1. Yes, it will be a great prize to abandon an economic area in which the UK sells 40% of its exports and be slapped with customs fees in the future. It will be a great prize to see the Scotland secession debate reopen again. It will be a great prize to see the London City loose importance in the financial markets. It will be a great prize to loose critical mass and relevance in major global decisions, etc.

      1. Nonsense. EU countries take British exports, but Britain also takes EU exports. None of that is likely to stop. It’ll just be worked through a different framework. If “Leave” passes, they’ll spend the next two years negotiating the terms of the separation. And no, bankers don’t really want to move to Frankfurt.

        Investors – myself included – don’t like this degree of uncertainty. It’ll be an adjust the for all. But I understand hose Brits who don’t want to be governed by n unaccountable, unelected bureaucratic institutions operating out of Brussels,

        1. No, Raymond, costs of trade will dramatically increase if Britain leaves the EU. That is irrefutable fact that overshadows all of the dreams of people who think that the British Empire still dictates world policies. The first years Great War of 1914-1918 was the last time Britain was able to hold sway on the international stage alone. Ever since then, Britain has been entirely reliant on trade and defense agreements with its allies. Cutting ties with our allies will not come without costs as suddenly Britain will have to shoulder entire costs for things she takes for granted today.

          1. Maybe the relationship the UK will have will involve a free trade agreement with the remaining EU. Closer to how the US has with Mexico and Canada.

            1. That’s what the Brexit campaigners are saying, and also that it is in the EU’s interest to negotiate that because there is a trade imbalance in favour of the EU towards the UK.

              However, what the Brexit camp are also telling us is that Brussels is dictatorial and wants to increase its power over the EU member states. So, if that’s reality surely Brussels would want to ensure there is no easy access for a post-Brexit UK into the single market, in order to ensure other EU states don’t think about leaving too, right?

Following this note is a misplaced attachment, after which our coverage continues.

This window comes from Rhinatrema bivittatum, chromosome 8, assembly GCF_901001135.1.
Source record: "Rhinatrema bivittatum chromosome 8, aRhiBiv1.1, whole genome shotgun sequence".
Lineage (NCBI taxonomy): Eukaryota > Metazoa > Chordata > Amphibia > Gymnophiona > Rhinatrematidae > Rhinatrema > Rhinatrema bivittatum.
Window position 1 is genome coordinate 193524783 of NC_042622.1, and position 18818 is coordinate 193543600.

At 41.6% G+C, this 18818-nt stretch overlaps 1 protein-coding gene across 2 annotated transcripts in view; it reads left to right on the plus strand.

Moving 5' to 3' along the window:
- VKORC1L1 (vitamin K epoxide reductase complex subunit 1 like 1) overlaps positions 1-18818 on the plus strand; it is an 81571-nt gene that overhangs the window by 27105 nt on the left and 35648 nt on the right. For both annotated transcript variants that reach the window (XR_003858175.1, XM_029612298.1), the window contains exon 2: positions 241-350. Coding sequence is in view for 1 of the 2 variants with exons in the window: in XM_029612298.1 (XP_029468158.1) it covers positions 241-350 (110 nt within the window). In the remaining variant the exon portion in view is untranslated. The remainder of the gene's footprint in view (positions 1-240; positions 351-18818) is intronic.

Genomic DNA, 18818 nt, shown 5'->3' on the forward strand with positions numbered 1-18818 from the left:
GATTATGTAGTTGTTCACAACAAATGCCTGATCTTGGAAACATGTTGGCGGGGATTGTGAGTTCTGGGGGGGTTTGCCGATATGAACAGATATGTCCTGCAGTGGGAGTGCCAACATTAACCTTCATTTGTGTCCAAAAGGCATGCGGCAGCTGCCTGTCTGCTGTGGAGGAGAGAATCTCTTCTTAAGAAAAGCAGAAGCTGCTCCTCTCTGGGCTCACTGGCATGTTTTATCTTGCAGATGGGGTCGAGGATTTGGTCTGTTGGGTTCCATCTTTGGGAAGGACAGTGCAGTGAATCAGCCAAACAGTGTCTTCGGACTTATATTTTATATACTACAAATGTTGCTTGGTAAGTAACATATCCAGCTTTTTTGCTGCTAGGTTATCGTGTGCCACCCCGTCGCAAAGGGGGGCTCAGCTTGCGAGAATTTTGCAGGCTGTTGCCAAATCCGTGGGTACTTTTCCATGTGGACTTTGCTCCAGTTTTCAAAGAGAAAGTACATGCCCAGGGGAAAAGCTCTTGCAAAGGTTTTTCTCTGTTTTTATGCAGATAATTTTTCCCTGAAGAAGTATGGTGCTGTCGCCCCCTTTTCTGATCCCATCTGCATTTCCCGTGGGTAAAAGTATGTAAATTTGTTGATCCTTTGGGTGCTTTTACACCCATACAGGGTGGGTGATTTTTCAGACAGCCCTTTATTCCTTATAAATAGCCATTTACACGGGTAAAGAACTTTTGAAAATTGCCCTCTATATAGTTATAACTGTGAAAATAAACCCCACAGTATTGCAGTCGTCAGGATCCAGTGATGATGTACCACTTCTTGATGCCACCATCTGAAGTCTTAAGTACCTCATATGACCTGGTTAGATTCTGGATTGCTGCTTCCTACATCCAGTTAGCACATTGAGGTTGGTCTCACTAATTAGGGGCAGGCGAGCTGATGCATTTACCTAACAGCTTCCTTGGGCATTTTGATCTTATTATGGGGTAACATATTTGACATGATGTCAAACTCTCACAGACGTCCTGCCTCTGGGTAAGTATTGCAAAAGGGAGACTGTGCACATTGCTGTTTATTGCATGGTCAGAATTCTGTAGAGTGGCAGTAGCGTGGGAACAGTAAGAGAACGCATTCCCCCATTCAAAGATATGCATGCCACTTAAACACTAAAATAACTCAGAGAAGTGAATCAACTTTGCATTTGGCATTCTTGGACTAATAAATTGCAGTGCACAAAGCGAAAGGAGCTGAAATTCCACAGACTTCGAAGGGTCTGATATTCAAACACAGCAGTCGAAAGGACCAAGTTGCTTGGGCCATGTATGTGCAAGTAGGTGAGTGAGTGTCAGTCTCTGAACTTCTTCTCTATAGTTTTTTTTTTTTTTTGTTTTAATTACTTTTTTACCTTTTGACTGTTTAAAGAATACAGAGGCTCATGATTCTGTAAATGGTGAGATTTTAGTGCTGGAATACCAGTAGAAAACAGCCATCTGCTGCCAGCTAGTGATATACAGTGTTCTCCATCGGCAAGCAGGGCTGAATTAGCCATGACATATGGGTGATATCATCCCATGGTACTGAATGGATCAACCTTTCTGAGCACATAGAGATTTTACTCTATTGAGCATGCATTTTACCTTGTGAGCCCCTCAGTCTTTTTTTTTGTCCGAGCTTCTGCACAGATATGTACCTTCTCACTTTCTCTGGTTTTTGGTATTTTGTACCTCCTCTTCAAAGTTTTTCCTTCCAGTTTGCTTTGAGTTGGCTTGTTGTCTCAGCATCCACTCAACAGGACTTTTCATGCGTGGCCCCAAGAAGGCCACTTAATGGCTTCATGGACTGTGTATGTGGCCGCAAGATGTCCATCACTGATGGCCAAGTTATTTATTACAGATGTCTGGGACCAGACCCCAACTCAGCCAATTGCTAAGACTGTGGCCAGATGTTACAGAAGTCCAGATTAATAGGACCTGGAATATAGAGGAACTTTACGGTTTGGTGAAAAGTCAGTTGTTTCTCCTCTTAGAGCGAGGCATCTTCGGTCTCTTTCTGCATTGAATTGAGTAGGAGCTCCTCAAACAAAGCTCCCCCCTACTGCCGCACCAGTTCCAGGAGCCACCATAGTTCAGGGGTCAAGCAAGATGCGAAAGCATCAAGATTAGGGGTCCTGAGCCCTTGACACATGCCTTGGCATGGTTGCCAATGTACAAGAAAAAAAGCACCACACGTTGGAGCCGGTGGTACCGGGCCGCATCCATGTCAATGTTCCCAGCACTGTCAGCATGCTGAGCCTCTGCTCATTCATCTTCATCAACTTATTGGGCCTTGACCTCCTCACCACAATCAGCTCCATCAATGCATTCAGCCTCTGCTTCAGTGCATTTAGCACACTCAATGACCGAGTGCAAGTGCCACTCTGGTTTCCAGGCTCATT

It’s like the maths the Brexiters come out with about the supposed £10bn a year in savings and how a future UK government would spend that. They’ve made so many commitments for that money we would have to leave the EU several times over to balance what they’re telling us, and that’s even without any dip in the economy affecting tax take.

              Nothing in their campaign actually adds up, which makes me think it’s all pie in the sky hoping for the best rather than anything that’s actually planned out. Hence I voted Remain. I hope enough people do the same.

              However, if they don’t it’s not the end of the world. When it comes to it I’m a degree educated IT security specialist who speaks five languages, so pretty marketable internationally at the moment. If the Remain campaign do turn out to be right with their doom and gloom predictions I’ll just nip out of the country for a few years and earn money elsewhere until it settles down.

              And if that does sound a bit “I’m alright Jacques” I’m not fussed. Getting food on the table and keeping a roof over our heads is priority number one.

  2. I voted to Remain (postal vote). Cameron and Osborne have proven themselves a right couple of histrionic drama queens, but against that the Brexit campaign is nothing more than a mix of deliberate misinformation and baseless wishful thinking.

  3. I voted leave (postal vote, already done) only because it’s like letting all the animals out of the zoo – not a good idea but it’ll be fun watching what happens.

    It’s all rigged anyway.